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Submitted by MBergeron on November 28, 2024 – 4:51 pmNo Comment

When one searches on the word Hugo you’re likely to end up with Hugo Chavez or Victor Hugo. The Hugo I’m talking about is the new film from Martin Scorsese and it’s a keeper. Detractors who think that Marty has gotten gooey in his old age by making a family film should consider that almost every film he’s made revolves around the concept of family, although in the case of Hugo the idea is a for a film that allows access to those of all ages, as opposed to say a film about the mob.

Above and beyond the storyline of a young orphaned lad who lives in the Paris railway station and maintains all the clocks, Hugo is one of the tightest 3D films yet to roll out the Hollywood assembly line. You can see the money that this film cost exuding in every frame. I saw Hugo 3D at the Regal Edwards Grand Palace in their RPX house and the brightness and sharpness were unparalleled. The picture depth was evident in every scene. Hugo 3D was shot using 3D cameras, a first for Scorsese and his noted cinematographer Robert Richardson.

But besides being a technical exercise Scorsese has subverted what the average bear would expect in a kid friendly film. The story while simple enough never allows the supporting players (like Sacha Baron Cohen, Christopher Lee, Emily Mortimer, Ray Winstone, a couple of others) anything resembling an arc but rather places them in cute situations that practically border on being tributes to the characters in Amelie. The main story concerns the efforts of Hugo (Asa Butterfield) to figure out how to activate a mechanical man made by a mysterious toy vendor (Sir Ben Kingley) who turns out to be pioneer filmmaker George Melies. Chloe Grace Moretz plays Georges’ ward.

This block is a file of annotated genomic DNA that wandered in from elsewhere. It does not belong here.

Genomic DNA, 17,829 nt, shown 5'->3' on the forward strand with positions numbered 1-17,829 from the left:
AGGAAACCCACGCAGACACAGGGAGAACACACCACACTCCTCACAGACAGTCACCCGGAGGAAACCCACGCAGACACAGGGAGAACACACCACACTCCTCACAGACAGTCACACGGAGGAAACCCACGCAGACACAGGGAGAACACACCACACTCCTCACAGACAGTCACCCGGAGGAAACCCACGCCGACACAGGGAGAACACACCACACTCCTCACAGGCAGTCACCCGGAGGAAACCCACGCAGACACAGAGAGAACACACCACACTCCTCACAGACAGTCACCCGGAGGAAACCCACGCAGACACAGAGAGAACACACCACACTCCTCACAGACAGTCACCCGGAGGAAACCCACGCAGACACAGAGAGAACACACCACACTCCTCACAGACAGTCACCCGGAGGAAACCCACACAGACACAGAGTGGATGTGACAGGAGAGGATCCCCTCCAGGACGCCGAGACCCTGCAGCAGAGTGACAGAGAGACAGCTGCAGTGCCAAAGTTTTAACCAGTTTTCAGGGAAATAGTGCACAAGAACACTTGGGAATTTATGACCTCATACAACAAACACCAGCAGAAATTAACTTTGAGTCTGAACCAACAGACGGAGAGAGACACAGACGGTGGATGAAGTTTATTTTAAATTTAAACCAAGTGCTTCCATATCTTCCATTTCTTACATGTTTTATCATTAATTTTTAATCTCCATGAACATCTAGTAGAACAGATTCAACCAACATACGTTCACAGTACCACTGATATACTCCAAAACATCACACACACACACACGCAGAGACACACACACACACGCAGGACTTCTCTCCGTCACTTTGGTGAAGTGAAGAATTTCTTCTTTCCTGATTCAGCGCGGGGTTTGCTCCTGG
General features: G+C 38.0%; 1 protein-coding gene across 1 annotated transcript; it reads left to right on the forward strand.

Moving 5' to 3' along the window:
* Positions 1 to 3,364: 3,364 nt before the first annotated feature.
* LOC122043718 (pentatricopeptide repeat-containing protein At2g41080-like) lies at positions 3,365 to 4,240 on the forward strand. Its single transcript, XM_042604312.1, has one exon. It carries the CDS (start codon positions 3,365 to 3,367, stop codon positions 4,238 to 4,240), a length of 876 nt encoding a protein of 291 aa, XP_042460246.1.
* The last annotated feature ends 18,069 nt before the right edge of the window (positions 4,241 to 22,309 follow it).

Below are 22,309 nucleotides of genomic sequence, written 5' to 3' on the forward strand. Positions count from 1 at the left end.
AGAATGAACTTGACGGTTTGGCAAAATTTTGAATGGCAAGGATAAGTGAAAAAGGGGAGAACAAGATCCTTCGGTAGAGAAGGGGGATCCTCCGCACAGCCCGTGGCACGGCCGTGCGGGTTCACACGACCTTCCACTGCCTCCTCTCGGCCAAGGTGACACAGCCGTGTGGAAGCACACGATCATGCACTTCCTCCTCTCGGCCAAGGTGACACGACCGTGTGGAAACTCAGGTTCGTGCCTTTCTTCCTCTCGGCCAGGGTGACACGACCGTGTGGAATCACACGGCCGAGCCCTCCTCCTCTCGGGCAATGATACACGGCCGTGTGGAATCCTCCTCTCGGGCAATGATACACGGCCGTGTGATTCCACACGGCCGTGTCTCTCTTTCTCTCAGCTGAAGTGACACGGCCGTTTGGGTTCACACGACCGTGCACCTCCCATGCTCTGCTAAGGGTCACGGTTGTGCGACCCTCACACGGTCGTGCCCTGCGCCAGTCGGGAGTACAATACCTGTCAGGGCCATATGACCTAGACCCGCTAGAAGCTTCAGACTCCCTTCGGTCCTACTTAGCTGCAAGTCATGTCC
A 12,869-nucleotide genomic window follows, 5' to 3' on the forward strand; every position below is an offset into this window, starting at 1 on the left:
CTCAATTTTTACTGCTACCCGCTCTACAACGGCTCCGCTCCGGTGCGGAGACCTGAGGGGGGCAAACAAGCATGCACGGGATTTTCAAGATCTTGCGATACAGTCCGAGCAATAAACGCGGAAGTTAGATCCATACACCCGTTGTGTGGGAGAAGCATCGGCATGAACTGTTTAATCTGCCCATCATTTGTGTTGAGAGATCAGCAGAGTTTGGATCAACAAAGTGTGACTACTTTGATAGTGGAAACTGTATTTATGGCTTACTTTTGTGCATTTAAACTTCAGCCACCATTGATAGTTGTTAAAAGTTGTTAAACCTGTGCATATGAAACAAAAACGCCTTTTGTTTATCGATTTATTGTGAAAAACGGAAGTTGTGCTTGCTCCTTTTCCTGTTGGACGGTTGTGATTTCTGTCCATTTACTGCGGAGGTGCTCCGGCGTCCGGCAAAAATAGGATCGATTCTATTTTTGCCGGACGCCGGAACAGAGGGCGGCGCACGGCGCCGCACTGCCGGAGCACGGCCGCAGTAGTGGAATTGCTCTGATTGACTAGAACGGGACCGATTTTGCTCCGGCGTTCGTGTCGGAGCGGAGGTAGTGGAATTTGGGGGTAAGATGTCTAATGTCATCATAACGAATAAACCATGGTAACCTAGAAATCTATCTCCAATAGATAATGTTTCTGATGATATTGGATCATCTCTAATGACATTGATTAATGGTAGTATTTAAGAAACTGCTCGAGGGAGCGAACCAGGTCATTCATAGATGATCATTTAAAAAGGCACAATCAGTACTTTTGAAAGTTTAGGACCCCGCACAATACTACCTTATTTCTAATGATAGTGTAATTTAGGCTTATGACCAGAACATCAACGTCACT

Hugo, set in the 1930s, takes off rapidly in the last hour by changing the direction of the film from the kid’s story to a history of film. Consider that cinema from 1895 through 1905 was called the Cinema of Attractions, followed by a nine year period known as Primitive Cinema, and everything from 1914 on could kindly be called Classical Cinema. Scorsese gets it; let’s hope the typical film-goer also can grasp the heaviosity behind Hugo.

- Michael Bergeron

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